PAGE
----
Jan. 21 (Bloomberg) -- OAO Uralkali, the world’s largest potash producer, agreed to supply the soil nutrient to China for 24 percent less than it did before pulling out of a joint supply deal with Belarus.
Uralkali will sell 700,000 metric tons of potash to Chinese customers at $305 ton under a contract for the first half of 2014, it said in a statement yesterday. That compares with the $400 Berezniki, Russia-based Uralkali charged when it marketed potash with Belarus until July.
“It’s a definitive price point that people can look at and use as some sort of floor price,” Peter Prattas, a Toronto-based analyst at Cantor Fitzgerald LP, said in a telephone interview. “Buyers have been waiting for something like this as a catalyst so they can start buying again.”
Prices have fallen since Uralkali withdrew from a trading venture with Belaruskali that controlled 40 percent of global exports. Uralkali accused its Belarusian partner of selling potash outside their marketing agreement, and moved to increase its own production. Chinese spot prices have dropped to $303 to $305 a ton, Uralkali marketing chief Oleg Petrov said Dec. 19.
“In this deal, the Chinese buyers took 70 percent of what was negotiated last year together with Belarus, and Uralkali can sell additional volumes by rail on top of that,” Konstantin Yuminov, a Raiffeisenbank analyst in Moscow, said by phone.
The contract allows the Chinese buyers a $20 rebate toward freight costs, said an official at Sinofert Holdings Ltd., a unit of China’s largest chemicals trader, who can’t be identified under company policy.
“Rebates are a normal thing for contracts with China, and are typically 5-10 percent of the agreed price,” said Elena Sakhnova, an analyst at VTB Capital in Moscow. “A $20 rebate is just 6 percent, which is reasonable.”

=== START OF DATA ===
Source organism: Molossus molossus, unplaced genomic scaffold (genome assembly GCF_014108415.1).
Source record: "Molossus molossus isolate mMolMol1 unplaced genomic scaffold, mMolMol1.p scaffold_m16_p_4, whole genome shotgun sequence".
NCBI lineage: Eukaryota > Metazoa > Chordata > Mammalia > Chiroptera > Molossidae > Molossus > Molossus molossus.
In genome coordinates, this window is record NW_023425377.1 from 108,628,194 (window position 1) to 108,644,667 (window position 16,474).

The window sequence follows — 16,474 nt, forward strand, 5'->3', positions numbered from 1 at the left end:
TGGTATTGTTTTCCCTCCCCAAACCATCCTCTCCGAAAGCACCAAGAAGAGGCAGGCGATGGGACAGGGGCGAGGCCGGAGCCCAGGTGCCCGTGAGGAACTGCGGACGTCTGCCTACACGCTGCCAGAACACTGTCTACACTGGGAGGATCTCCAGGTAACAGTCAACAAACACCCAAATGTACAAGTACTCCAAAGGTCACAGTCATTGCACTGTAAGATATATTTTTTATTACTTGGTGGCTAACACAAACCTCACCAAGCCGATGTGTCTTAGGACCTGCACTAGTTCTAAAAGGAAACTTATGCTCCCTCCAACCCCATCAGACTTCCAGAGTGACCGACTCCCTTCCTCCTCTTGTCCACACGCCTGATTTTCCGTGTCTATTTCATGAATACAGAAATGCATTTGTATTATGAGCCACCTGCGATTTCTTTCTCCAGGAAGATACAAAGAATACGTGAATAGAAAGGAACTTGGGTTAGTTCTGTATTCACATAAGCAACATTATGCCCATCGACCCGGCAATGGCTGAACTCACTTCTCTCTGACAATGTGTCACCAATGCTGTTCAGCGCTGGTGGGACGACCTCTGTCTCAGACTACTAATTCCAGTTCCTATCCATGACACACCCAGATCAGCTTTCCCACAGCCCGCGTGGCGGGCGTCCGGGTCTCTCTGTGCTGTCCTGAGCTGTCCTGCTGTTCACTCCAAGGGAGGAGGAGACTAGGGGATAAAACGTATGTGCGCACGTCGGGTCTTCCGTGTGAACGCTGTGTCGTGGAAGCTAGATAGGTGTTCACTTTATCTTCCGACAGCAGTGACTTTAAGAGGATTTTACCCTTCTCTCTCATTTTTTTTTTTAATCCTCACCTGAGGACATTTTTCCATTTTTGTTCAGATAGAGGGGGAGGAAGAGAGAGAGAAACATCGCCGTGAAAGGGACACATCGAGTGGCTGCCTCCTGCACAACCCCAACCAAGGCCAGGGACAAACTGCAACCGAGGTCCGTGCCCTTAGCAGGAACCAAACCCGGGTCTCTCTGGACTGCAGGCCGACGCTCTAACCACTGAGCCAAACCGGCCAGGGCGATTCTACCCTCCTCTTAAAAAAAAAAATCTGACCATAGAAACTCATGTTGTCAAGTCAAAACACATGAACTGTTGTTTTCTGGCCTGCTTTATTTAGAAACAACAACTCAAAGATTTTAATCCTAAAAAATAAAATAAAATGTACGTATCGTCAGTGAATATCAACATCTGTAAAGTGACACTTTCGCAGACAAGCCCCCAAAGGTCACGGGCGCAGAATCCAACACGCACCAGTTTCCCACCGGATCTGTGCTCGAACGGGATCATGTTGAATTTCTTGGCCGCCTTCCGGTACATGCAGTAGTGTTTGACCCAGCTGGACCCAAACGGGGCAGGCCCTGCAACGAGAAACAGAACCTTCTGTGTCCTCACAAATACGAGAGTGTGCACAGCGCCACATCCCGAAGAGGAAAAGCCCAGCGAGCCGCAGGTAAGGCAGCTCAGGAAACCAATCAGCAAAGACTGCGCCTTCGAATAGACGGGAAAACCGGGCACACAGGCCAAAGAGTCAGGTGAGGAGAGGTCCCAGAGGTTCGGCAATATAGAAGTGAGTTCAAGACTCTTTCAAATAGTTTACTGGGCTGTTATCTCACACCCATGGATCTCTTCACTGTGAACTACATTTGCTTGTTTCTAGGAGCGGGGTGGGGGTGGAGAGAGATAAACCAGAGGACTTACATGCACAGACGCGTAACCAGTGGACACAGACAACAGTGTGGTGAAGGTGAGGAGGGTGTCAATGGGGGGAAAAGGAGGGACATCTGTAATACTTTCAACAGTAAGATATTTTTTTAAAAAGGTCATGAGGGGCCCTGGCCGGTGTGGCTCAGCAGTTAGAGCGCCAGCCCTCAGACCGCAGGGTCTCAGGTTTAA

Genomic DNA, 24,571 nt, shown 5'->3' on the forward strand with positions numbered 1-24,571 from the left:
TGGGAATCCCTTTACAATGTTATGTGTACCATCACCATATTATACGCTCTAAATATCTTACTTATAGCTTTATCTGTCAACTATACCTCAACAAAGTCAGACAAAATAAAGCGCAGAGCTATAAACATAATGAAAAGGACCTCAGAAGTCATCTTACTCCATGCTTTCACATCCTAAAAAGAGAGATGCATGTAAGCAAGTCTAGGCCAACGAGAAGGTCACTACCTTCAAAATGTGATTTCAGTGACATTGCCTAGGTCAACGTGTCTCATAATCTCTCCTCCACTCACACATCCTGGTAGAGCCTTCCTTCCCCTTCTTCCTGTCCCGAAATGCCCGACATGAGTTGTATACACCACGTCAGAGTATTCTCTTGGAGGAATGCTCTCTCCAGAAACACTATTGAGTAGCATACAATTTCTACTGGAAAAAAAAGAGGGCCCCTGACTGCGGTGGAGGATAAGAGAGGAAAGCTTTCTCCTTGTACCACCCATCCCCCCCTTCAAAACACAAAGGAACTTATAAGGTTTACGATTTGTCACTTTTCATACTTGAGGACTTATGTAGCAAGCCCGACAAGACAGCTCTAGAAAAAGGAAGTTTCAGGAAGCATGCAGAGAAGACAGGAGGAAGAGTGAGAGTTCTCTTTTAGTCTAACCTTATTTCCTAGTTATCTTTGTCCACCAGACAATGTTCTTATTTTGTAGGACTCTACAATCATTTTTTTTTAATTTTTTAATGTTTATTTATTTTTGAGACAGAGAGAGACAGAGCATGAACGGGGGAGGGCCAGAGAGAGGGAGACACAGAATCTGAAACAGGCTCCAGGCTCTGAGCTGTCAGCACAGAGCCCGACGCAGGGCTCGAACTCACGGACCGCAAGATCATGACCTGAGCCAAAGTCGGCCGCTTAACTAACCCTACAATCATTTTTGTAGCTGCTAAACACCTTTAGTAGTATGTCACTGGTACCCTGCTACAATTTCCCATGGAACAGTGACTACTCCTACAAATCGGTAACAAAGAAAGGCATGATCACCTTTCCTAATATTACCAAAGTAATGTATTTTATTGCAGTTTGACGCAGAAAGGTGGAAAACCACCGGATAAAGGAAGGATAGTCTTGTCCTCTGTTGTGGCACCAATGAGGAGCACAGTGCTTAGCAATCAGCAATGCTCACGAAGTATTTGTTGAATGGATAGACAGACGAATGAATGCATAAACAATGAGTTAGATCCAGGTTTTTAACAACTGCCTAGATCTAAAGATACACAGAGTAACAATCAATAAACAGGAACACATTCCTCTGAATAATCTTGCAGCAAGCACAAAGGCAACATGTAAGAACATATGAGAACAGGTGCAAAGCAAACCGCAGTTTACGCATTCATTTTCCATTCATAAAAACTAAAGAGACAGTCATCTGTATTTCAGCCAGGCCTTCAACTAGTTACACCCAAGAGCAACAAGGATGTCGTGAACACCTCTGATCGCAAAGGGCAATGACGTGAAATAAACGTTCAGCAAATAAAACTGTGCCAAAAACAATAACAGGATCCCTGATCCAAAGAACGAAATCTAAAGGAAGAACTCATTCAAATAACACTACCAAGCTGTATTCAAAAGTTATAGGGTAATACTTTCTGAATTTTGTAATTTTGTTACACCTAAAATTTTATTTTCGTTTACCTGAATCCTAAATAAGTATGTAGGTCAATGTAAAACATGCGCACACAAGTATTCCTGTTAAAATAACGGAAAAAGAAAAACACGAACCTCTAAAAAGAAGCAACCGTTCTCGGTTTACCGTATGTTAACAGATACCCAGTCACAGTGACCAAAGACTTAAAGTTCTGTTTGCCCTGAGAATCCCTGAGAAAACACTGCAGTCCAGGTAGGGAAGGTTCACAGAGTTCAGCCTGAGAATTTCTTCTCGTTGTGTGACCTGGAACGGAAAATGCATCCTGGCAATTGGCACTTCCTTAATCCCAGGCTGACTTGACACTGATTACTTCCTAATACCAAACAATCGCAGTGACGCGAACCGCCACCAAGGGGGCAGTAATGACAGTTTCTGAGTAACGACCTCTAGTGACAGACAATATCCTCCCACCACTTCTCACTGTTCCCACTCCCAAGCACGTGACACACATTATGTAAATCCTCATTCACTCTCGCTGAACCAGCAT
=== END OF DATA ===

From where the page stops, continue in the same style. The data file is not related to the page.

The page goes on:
Uralkali dropped 0.3 percent to 185.31 rubles by 4:40 p.m. in Moscow trading
The Russian company competes for business in China with Canpotex Ltd., which trades potash for North American producers Potash Corp. of Saskatchewan Inc., Mosaic Co. and Agrium Inc.
Leah Laxdal, Canpotex’s manager of corporate services, didn’t immediately return a call seeking comment. Bill Johnson, a spokesman for Potash Corp. in Saskatoon, Saskatchewan, declined to comment on the Uralkali agreement.
Potash Corp. rose 0.1 percent to C$37.50 at the close yesterday in Toronto. Shares of the Saskatoon, Saskatchewan-based company have increased 7.1 percent this year.
Belarus also may win a contract to supply China, with the price likely to be the same for all sellers, Raiffeisenbank’s Yuminov said.
Companies owned by billionaire Mikhail Prokhorov, as well as Russia’s OAO Uralchem, bought 47 percent of Uralkali from billionaire Suleiman Kerimov and his partners after Belarus President Aleksandr Lukashenko demanded new ownership as a condition for talks about restoring joint marketing.
“We expect a prompt return to cooperation,” said VTB Capital’s Sakhnova.
After China’s previous contract with the Uralkali-Belaruskali venture expired in the first half of last year, Uralkali took up an option to sell 500,000 tons to China from August through December -- a deal originally granted to its joint venture. The price of the option wasn’t disclosed.
Potash is a form of potassium used by farmers to strengthen plant roots and boost resistance to drought. Global sales, which are dominated by producers in the former Soviet Union and North America, are valued at about $20 billion a year.
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